I do think that saying something to someone and expecting them to stop and give you a response is perhaps foolish, but not any sort of problem with society. Getting overly upset if they don't give you a response is taking it too far, however. I admit I haven't really spent any time watching how different people react to things like this though, so I only have my own anecdotal evidence; sometimes, while I'm on the sales floor at work, I'll spot someone with, say, a reference to something I get on their shirt (such as noticing a logo or meme from a game). Every so often, I'll give them a quick nod and say "hey, nice shirt" to them, or say something to reference it. Sometimes I get a quick response of acknowledgement, every so often we'll strike up a conversation, or sometimes I'll get ignored. I don't think it's unreasonable to expect a brief response, or to think that I might get into a lengthy conversation about it if we've both got some free time. However, I would never get upset that someone didn't hear me or didn't respond when I said something like that to them.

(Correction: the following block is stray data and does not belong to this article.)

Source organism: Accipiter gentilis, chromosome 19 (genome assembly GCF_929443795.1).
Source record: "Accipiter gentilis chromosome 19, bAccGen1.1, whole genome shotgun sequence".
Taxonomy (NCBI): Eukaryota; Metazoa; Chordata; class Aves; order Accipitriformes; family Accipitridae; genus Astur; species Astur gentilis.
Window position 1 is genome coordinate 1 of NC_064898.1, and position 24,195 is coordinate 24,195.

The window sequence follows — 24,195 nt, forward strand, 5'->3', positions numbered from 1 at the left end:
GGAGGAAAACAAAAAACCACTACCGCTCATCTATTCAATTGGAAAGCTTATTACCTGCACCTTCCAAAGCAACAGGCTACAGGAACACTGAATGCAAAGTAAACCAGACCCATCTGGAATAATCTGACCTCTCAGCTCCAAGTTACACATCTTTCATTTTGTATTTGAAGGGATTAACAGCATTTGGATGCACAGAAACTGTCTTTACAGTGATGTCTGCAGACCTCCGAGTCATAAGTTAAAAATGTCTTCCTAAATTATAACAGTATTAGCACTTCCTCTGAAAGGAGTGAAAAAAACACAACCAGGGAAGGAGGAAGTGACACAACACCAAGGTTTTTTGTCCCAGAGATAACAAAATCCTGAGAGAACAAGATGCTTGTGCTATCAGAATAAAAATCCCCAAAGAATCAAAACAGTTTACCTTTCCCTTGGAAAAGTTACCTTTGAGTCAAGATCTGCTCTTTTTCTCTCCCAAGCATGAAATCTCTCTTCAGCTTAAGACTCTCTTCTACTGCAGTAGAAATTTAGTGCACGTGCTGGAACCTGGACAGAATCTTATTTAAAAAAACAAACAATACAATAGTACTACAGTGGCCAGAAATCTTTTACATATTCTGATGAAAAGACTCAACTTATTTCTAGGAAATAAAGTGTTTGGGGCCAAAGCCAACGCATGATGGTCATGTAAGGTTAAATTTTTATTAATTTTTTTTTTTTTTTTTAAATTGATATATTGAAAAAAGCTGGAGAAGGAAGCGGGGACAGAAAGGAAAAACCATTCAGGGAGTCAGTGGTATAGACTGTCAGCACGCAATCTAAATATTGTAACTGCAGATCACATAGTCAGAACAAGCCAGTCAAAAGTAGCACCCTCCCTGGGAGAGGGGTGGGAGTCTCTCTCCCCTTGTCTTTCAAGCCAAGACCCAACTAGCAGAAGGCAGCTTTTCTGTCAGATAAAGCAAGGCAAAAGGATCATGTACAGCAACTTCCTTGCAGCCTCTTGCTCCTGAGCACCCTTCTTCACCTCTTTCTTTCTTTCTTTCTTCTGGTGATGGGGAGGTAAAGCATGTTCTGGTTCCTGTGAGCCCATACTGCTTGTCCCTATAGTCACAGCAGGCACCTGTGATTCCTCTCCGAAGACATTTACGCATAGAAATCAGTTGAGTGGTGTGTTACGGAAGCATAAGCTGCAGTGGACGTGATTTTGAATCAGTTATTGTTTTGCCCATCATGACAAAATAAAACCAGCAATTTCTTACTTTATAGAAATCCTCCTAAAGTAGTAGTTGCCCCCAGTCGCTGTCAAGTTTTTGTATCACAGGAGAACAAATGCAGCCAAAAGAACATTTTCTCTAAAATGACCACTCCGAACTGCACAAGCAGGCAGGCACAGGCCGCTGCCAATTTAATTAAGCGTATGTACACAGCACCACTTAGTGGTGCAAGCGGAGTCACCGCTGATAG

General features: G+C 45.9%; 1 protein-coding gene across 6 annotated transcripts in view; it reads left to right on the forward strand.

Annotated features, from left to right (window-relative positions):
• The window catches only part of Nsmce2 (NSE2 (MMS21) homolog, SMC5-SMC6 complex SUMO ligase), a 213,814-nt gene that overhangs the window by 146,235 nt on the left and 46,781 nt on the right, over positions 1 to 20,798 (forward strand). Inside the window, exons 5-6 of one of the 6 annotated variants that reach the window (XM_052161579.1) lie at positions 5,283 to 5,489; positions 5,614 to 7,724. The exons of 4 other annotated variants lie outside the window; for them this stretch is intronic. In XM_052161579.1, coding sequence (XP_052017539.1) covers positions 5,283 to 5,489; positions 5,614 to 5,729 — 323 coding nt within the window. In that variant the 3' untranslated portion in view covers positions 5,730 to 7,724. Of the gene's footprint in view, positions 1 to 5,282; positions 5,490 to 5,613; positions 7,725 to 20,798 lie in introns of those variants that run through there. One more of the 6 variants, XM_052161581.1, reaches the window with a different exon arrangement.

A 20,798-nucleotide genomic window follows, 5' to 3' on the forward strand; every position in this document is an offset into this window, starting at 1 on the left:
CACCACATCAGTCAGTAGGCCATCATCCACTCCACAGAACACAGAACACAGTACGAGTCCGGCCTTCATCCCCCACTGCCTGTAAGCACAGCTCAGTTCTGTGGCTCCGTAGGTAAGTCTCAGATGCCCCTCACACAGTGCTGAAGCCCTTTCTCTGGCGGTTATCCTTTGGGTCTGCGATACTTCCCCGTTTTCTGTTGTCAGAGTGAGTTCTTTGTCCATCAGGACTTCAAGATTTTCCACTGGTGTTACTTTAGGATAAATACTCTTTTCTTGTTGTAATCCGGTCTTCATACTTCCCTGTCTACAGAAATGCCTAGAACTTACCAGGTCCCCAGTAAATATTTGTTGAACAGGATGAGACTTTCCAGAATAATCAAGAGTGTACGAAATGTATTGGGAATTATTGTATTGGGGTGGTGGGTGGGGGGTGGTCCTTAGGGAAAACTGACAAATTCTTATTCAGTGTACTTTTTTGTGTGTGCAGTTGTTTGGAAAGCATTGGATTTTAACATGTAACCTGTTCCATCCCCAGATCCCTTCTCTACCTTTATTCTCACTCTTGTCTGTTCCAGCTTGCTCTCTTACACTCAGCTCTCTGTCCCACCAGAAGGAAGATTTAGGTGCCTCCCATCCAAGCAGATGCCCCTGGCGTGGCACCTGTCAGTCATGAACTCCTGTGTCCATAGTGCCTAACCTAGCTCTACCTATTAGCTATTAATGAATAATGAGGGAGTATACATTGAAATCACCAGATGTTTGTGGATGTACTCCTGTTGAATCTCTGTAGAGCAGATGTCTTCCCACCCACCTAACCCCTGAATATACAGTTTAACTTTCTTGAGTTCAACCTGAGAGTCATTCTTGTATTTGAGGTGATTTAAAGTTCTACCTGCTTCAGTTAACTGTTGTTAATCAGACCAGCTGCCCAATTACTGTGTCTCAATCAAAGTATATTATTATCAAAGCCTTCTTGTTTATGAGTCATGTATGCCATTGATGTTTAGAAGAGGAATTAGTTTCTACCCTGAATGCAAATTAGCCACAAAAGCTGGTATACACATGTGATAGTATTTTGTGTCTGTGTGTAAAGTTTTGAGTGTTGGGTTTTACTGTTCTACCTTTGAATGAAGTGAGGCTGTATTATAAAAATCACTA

Back to the main point though, I admit that I don't fully understand "objectifying" something. However, without any kind of real, standard definition that doesn't constantly change depending on how someone wants to interpret a situation, I find it becomes increasingly useless to a conversation. Touching back on Bayonetta, can you say that she's being objectified? In the context of her official art, probably yes. In the context of the game's narrative between characters, she's definitely not. In the context of gameplay... maybe? Really, it seems that someone being "objectified" has become a bit of a buzzword that's code for "I don't like this character's portrayal but I don't want to give an actual reason for it". I know that's not the intent behind it, and I'm sure that there's definitely times when a character is objectified, but there's so much grey area that it becomes difficult to communicate with it.